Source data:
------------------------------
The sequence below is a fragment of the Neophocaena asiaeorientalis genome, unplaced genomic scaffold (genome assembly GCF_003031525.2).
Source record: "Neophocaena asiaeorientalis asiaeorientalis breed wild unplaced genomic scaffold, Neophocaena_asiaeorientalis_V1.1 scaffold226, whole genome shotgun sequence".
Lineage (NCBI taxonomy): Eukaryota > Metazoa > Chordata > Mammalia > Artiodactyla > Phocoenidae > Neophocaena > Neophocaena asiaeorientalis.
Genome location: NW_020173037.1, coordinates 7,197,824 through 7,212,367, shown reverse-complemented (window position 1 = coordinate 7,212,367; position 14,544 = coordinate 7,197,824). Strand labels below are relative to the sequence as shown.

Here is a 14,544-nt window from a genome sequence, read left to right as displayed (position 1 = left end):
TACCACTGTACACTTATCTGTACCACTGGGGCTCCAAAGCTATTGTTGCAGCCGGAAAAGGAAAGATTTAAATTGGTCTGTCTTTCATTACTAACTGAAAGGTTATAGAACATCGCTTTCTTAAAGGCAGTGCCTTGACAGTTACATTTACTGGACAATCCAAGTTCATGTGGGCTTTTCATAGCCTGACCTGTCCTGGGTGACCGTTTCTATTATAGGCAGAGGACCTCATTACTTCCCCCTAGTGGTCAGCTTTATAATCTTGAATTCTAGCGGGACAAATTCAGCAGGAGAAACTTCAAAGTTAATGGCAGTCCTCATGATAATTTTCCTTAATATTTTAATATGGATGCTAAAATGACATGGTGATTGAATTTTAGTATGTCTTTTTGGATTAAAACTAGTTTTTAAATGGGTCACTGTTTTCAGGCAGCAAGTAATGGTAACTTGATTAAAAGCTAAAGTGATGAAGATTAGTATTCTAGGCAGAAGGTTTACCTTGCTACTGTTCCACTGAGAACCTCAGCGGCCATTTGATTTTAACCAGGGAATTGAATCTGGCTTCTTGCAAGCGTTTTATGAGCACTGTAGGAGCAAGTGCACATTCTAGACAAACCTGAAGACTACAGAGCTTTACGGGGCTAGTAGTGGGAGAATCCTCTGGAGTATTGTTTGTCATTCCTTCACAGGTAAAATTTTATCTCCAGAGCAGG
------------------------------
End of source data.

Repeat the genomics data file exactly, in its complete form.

The sequence below is a fragment of the Neophocaena asiaeorientalis genome, unplaced genomic scaffold (genome assembly GCF_003031525.2).
Source record: "Neophocaena asiaeorientalis asiaeorientalis breed wild unplaced genomic scaffold, Neophocaena_asiaeorientalis_V1.1 scaffold226, whole genome shotgun sequence".
Lineage (NCBI taxonomy): Eukaryota > Metazoa > Chordata > Mammalia > Artiodactyla > Phocoenidae > Neophocaena > Neophocaena asiaeorientalis.
Genome location: NW_020173037.1, coordinates 7,197,824 through 7,212,367, shown reverse-complemented (window position 1 = coordinate 7,212,367; position 14,544 = coordinate 7,197,824). Strand labels below are relative to the sequence as shown.

Here is a 14,544-nt window from a genome sequence, read left to right as displayed (position 1 = left end):
TACCACTGTACACTTATCTGTACCACTGGGGCTCCAAAGCTATTGTTGCAGCCGGAAAAGGAAAGATTTAAATTGGTCTGTCTTTCATTACTAACTGAAAGGTTATAGAACATCGCTTTCTTAAAGGCAGTGCCTTGACAGTTACATTTACTGGACAATCCAAGTTCATGTGGGCTTTTCATAGCCTGACCTGTCCTGGGTGACCGTTTCTATTATAGGCAGAGGACCTCATTACTTCCCCCTAGTGGTCAGCTTTATAATCTTGAATTCTAGCGGGACAAATTCAGCAGGAGAAACTTCAAAGTTAATGGCAGTCCTCATGATAATTTTCCTTAATATTTTAATATGGATGCTAAAATGACATGGTGATTGAATTTTAGTATGTCTTTTTGGATTAAAACTAGTTTTTAAATGGGTCACTGTTTTCAGGCAGCAAGTAATGGTAACTTGATTAAAAGCTAAAGTGATGAAGATTAGTATTCTAGGCAGAAGGTTTACCTTGCTACTGTTCCACTGAGAACCTCAGCGGCCATTTGATTTTAACCAGGGAATTGAATCTGGCTTCTTGCAAGCGTTTTATGAGCACTGTAGGAGCAAGTGCACATTCTAGACAAACCTGAAGACTACAGAGCTTTACGGGGCTAGTAGTGGGAGAATCCTCTGGAGTATTGTTTGTCATTCCTTCACAGGTAAAATTTTATCTCCAGAGCAGG